Japanese gardens

Gardens have always provided islands of beauty and peace, and their value is even greater amid the bricks and concrete of a large city. 

The gardens of Japan
Helena Attlee ; photographs by Alex Ramsay.
London : Frances Lincoln, c2010.
In Japanese gardens, visitors find nature condensed and displayed to perfection. Trees are trained and sculpted until they epitomize the very best of the trees' tree-like qualities; the finest natural landscapes are reproduced in miniature; and the seasons are celebrated with spring blossom and the fiery leaves of autumn. This book showcases 28 of the finest examples. Gardens such asKatsura Rikyuexemplify stroll gardens: large, beautifully landscaped parks where a narrow, winding path leads visitors along the water's edge, over bridges and stepping stones, through groves of beautifully pruned trees, between artificial rolling hills and past tea houses and elaborate arrangements of rocks. While Alex Ramsay's photographs capture the gardens' beauty, Helena Attlee elegantly and informatively explains their composition, and the people and influences who made them. Words and pictures marry to make a most pleasing introduction to the gardens of Japan.
Japanese stone gardens : origins, meaning, form
Stephen Mansfield ; foreword by Donald Richie.
Tokyo ; Rutland, Vermont : Tuttle, c2009.
Japanese stone gardens provide tranquil settings where visitors can shed the burdens and stresses of modern existence, satisfy an age-old yearning for solitude and repose, experience the restorative power of art and nature. For this reason the value of the japanese stone garden today is arguably even greater than when many of them were created. This book provides a comprehensive introduction to the powerful mystique and dynamism of Japanese stone gardens - from their earliest use as props in animistic rituals, to their appropriation by Zen monks and priests to create settings conducive to meditation and contemplation and finally to their contemporary use and meaning. With insightful text and abundant imagery, this book reveals the hidden order of stone gardens and in the process heightens the enthusiast's appreciation of them.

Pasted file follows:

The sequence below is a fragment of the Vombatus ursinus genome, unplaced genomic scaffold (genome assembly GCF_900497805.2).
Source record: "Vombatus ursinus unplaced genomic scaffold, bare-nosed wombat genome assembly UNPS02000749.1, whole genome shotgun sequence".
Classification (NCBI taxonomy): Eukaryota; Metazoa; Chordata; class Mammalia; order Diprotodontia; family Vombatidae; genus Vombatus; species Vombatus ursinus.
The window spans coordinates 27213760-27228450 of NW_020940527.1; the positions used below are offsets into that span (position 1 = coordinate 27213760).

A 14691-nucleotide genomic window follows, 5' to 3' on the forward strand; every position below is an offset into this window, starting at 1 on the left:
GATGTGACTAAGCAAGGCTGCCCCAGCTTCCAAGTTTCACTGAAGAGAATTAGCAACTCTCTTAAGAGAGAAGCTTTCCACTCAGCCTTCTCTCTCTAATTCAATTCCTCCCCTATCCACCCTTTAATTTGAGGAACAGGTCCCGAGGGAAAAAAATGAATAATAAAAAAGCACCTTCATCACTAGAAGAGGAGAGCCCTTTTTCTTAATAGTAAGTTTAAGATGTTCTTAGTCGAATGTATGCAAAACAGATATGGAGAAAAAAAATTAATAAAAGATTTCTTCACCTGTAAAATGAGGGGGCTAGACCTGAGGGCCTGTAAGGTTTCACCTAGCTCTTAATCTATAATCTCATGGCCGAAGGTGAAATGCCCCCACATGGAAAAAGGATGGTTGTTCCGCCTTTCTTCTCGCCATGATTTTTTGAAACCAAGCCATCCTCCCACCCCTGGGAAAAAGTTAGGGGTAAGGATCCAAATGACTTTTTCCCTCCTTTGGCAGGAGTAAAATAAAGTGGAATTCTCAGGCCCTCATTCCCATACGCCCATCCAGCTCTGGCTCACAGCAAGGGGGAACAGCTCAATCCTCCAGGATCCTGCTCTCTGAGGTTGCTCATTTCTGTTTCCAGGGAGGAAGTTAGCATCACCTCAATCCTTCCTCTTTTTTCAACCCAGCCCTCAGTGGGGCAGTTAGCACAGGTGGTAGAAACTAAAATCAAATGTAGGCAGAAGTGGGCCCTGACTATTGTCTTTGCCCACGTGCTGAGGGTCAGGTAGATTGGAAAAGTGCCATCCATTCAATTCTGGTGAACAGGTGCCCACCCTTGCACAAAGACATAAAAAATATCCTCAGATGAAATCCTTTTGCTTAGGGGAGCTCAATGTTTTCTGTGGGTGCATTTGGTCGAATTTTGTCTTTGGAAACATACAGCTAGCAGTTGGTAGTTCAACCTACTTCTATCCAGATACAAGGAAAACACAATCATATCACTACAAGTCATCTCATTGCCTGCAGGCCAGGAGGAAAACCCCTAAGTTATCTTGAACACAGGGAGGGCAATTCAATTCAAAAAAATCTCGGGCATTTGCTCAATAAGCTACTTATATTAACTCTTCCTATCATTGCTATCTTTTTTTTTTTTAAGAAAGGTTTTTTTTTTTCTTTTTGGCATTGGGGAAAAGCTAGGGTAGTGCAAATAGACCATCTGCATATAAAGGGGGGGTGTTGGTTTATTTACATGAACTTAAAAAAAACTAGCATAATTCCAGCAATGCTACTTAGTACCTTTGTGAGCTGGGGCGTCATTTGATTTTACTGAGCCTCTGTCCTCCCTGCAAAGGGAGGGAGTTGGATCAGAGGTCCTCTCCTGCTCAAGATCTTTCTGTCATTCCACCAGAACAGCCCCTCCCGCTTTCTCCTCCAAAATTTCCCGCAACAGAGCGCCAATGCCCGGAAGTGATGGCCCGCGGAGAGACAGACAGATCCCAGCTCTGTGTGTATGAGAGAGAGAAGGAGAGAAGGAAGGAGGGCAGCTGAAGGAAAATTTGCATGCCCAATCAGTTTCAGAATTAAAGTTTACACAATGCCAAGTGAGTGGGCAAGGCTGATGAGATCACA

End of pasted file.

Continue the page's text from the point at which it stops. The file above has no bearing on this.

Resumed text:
A practical guide to Japanese gardening : from design options and materials to planting techniques and decorative features : advice and step-by-step projects, with over 700 illustrations, plans and photographs
Charles Chesshire ; special photography by Alex Ramsay.
London : Lorenz Books, c2009.
Creating a Japanese garden is not just a practical exercise, but also a spiritual one. An authentic Japanese garden is full of ancient symbolism and magic, a visual feast, as well as an aural and tactile experience.
Incomparable Japanese gardens
Gorazd Vilhar and Charlotte Anderson.
Tokyo : IBC, 2008.
Over 150 full-color photographs introduce Japanrsquo;s most beautiful garden masterworks. Designed for viewing, meditation, strolling, and tea practice, the seventy-five gardens here include some of Japanrsquo;s best known, like Ryoan-ji, Ginkaku-ji, Meiji Jingu, and Koraku-en. Thoughtful image editing connects design ideas and themes, while a helpful introduction covers the history of garden art and design in Japan. At the back are addresses in English and Japanese.Gorazd Vilhar and Charlotte Anderson have lived in Japan since 1985; their photographs and essays frequently appear in culture, travel, and lifestyle magazines.

"...when making a Japanese garden, you should have an appreciation for...Japanese culture and art, otherwise your garden will lack life and spirit."

(from Creating your own Japanese garden by T. Sawano)

In an urban context, the Japanese garden is one of the most satisfying varieties.

Tranquility is its signature; the ruling principle of a Japanese garden is balance. 

The opposed elements that are seen to make up the world--light and darkness, yin and yang, rock and water-are arranged in combinations that are balanced and restful. 

Art is brought into a landscape; a single tree or rock can represent a forest or a mountain.  Suggestion is more important than statement.

Plants and flowers are only part of the garden focus, and the attention paid to rocks and paths and vistas makes a Japanese garden attractive even when blanketed with dead leaves or snow. 

St. Louis' Missouri Botanical Garden has one of the most spectacular Japanese gardens in the U.S. It is the largest Japanese strolling garden in the hemisphere.

Visit Seiwa-en

A full life recognizes more than just the seasons of growth, and the well-designed garden must share that same perspective. 

Particularly attractive in a city is the accessibility of Japanese gardening.  Anyone can put one together, and vision is of more importance than size.  A wall and a bush, a bench , some gravel and a pool in the corner of a back yard can all become a setting that is more satisfying than acres of flowerbeds. 

Bring the spirit and beautiful of Japanese gardening to your yard.

Article by: St. Louis Public Library staff